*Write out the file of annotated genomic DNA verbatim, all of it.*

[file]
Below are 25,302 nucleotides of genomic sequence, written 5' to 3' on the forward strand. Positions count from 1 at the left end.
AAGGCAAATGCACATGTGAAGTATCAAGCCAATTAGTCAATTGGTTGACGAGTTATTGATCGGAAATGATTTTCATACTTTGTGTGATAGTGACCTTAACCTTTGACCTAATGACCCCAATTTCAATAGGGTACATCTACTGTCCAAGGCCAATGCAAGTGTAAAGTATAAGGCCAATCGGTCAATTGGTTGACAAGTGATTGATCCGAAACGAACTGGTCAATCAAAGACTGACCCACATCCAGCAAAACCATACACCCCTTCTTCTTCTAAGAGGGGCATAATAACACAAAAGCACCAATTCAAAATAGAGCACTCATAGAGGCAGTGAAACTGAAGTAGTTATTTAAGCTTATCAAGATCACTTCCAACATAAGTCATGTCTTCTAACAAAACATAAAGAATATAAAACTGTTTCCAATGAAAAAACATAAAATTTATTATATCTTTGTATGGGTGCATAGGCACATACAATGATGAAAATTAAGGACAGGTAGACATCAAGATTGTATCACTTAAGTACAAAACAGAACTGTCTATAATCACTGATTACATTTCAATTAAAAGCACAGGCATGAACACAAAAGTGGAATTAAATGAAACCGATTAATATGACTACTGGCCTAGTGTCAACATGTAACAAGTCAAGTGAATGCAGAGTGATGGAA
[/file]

Below are 25,302 nucleotides of genomic sequence, written 5' to 3' on the forward strand. Positions count from 1 at the left end.
AAGGCAAATGCACATGTGAAGTATCAAGCCAATTAGTCAATTGGTTGACGAGTTATTGATCGGAAATGATTTTCATACTTTGTGTGATAGTGACCTTAACCTTTGACCTAATGACCCCAATTTCAATAGGGTACATCTACTGTCCAAGGCCAATGCAAGTGTAAAGTATAAGGCCAATCGGTCAATTGGTTGACAAGTGATTGATCCGAAACGAACTGGTCAATCAAAGACTGACCCACATCCAGCAAAACCATACACCCCTTCTTCTTCTAAGAGGGGCATAATAACACAAAAGCACCAATTCAAAATAGAGCACTCATAGAGGCAGTGAAACTGAAGTAGTTATTTAAGCTTATCAAGATCACTTCCAACATAAGTCATGTCTTCTAACAAAACATAAAGAATATAAAACTGTTTCCAATGAAAAAACATAAAATTTATTATATCTTTGTATGGGTGCATAGGCACATACAATGATGAAAATTAAGGACAGGTAGACATCAAGATTGTATCACTTAAGTACAAAACAGAACTGTCTATAATCACTGATTACATTTCAATTAAAAGCACAGGCATGAACACAAAAGTGGAATTAAATGAAACCGATTAATATGACTACTGGCCTAGTGTCAACATGTAACAAGTCAAGTGAATGCAGAGTGATGGAA